When choosing a wetsuit, it’s essential that it fits you correctly, which can easily be determined using a wetsuit size guide. If the wetsuit is too tight, you won’t be able to move freely. On the other hand, a baggy wetsuit will probably allow water to flow in and won’t be effective at keeping you warm. High-quality wetsuits have good elasticity to help you don and remove them. So, don’t be tempted to buy a size that’s too big just to help to get it on and off. 

To give you an idea, a wetsuit should feel like a second skin, with no sagging or bunching around the back, arms, and legs. It’s also important that it fits snuggly around your neck, as this is one of the places where water is prone to flushing in. When trying on a wetsuit, do a movement test by lifting your arms over your head, squatting down, and stretching your arms to either side. While a little bit of restriction is normal, too much means that you need to try a size up. If you’re buying online, find a wetsuit size guide where you can compare your height and weight to find the perfect fit. 

wetsuit tops for surfing


The wetsuit that’s right for you will depend on your preferred watersport(s) and the water temperatures you’re most likely to be exposed to. In cooler conditions, it’s worth investing in a thick wetsuit with high-quality seams and stitching that will prevent water from seeping in. If you plan on surfing or scuba diving year-round and in various locations, you may need to purchase two wetsuits – one for the summer and one for the winter. Booties, gloves, and a hood are also worthy investments for cold-water surfers and scuba divers, as is a rash vest that can be worn beneath your wetsuit, or used for sun protection in warm-water conditions. Buying online? A surfing wetsuits guide or scuba diving wetsuit guide can help you find the perfect thickness and fit.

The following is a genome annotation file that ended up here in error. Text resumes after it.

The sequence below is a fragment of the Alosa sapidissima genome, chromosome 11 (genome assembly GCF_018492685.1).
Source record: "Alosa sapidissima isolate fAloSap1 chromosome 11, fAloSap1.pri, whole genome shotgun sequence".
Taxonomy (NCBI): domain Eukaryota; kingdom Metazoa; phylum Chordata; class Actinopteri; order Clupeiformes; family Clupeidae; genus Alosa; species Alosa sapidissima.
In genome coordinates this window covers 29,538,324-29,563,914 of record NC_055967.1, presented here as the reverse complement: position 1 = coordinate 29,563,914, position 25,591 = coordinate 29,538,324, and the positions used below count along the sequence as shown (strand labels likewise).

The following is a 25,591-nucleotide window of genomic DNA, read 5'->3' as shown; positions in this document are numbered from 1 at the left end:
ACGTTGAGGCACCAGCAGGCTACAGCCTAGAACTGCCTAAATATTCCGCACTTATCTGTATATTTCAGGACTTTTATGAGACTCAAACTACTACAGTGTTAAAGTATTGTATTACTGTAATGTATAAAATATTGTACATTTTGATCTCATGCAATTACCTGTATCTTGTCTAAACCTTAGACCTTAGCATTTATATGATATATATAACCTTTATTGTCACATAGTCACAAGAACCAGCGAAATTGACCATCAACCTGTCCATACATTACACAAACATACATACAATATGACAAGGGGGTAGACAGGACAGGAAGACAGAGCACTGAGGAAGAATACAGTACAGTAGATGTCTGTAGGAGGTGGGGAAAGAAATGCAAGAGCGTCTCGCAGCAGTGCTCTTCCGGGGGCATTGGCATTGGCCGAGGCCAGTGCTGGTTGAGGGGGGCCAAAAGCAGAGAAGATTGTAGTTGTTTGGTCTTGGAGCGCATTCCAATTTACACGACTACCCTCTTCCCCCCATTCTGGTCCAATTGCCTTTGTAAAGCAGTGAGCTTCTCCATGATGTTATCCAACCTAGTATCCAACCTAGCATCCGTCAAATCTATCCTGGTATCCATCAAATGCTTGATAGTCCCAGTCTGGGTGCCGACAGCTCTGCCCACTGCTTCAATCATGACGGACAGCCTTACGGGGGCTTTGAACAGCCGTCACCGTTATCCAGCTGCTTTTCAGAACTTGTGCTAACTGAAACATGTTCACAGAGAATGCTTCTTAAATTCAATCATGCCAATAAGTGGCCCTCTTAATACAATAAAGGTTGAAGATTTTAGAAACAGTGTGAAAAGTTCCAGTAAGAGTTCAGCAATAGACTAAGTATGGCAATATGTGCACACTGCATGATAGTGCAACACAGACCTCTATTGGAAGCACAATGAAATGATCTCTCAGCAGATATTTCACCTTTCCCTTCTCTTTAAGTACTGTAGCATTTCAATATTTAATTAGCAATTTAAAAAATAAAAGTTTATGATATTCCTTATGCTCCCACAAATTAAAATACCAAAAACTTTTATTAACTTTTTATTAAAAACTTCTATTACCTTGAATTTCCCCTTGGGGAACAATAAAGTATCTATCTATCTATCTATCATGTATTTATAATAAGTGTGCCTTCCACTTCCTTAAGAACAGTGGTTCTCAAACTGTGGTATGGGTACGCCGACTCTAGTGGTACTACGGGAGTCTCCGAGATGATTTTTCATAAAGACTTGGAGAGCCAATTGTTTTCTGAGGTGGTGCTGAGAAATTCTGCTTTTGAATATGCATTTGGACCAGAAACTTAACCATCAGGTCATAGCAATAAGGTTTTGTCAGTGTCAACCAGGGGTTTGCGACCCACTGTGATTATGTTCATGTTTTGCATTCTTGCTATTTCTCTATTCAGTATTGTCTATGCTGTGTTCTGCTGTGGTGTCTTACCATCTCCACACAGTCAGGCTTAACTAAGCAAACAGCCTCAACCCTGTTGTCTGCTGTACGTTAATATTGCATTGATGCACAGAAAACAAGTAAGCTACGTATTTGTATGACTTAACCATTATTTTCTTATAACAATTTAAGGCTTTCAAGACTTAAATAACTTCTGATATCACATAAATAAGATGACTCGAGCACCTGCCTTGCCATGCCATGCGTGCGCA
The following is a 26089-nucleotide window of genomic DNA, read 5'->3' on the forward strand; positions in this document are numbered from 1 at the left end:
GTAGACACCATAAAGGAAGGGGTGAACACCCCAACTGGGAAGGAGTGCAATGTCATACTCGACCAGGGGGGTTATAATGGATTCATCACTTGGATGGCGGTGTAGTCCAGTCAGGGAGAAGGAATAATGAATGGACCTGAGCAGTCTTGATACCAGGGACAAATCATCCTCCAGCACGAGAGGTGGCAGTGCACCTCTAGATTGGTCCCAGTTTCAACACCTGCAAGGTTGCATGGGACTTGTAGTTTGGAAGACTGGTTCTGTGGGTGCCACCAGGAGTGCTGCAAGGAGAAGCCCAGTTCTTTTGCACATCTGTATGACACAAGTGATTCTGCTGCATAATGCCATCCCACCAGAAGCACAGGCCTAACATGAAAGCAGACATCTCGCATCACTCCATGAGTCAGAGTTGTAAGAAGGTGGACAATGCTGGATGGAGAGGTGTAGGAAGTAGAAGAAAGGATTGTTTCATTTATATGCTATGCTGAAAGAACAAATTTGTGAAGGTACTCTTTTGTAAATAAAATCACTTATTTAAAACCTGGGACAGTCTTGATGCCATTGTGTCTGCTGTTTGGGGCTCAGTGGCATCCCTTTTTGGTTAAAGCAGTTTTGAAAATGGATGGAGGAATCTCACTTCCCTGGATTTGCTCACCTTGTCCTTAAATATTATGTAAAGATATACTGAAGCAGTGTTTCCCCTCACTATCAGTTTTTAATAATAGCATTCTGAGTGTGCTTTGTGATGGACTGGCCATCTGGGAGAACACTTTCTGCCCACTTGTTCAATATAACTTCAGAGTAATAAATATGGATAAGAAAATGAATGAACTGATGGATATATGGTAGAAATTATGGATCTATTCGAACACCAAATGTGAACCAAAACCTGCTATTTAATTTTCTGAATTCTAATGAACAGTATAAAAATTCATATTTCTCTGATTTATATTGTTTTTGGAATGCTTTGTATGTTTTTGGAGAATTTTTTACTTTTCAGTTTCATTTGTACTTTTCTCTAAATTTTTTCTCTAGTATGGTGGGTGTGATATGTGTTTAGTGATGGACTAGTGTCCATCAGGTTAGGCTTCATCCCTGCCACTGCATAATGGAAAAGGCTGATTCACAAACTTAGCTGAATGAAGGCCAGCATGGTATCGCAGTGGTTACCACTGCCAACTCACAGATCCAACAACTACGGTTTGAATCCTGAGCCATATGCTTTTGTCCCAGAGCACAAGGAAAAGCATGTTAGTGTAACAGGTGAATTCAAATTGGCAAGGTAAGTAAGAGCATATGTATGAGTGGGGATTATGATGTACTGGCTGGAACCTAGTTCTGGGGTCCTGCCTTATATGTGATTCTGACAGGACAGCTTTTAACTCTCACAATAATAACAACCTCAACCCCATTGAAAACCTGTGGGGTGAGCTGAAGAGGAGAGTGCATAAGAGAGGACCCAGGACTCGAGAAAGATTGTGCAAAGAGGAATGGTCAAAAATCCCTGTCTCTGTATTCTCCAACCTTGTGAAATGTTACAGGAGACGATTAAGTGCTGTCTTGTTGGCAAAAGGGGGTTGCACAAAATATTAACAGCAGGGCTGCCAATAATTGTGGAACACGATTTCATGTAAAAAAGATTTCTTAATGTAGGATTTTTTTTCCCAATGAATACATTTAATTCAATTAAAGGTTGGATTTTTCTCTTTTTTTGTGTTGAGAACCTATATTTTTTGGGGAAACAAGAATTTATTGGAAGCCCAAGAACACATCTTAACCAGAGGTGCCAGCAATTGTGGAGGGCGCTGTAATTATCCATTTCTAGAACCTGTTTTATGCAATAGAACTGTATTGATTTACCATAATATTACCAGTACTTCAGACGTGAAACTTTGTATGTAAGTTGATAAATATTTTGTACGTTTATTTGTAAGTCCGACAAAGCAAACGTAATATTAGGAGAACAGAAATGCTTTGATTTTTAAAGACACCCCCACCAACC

wetsuit for scuba diving


What should you wear under a wetsuit? 

Not sure what to wear under a wetsuit? Most people wear their bathers beneath a wetsuit, but you can also wear your underwear or nothing at all! For added warmth, you may want to wear a rash vest or even a pair of 1mm neoprene leggings. While some people will buy multiple wetsuits for different conditions (summer, winter, and tropical holidays), others may buy just a 3mm or 3/2mm wetsuit and adjust what they wear underneath. An affordable rash vest will help to keep your vital organs warm in winter and can easily be ditched when warmer weather arrives. 

How do you put on a wetsuit?

How to put on a wetsuit depends on the style of wetsuit you have selected. But in all cases, you should be gentle when putting it on, rather than yanking it and putting unnecessary stress on the seams. After stepping into the legs, slowly pull the wetsuit up to your waist and adjust it so that it fits snuggly over your legs. Then put your arms through and zip up the back if you have a back-zip wetsuit. For chest zip suits, you may need to wiggle your upper body a little to get it in before gently pulling the headpiece over. If you have trouble getting your wetsuit over your feet, try doing it with a pair of socks on to reduce resistance.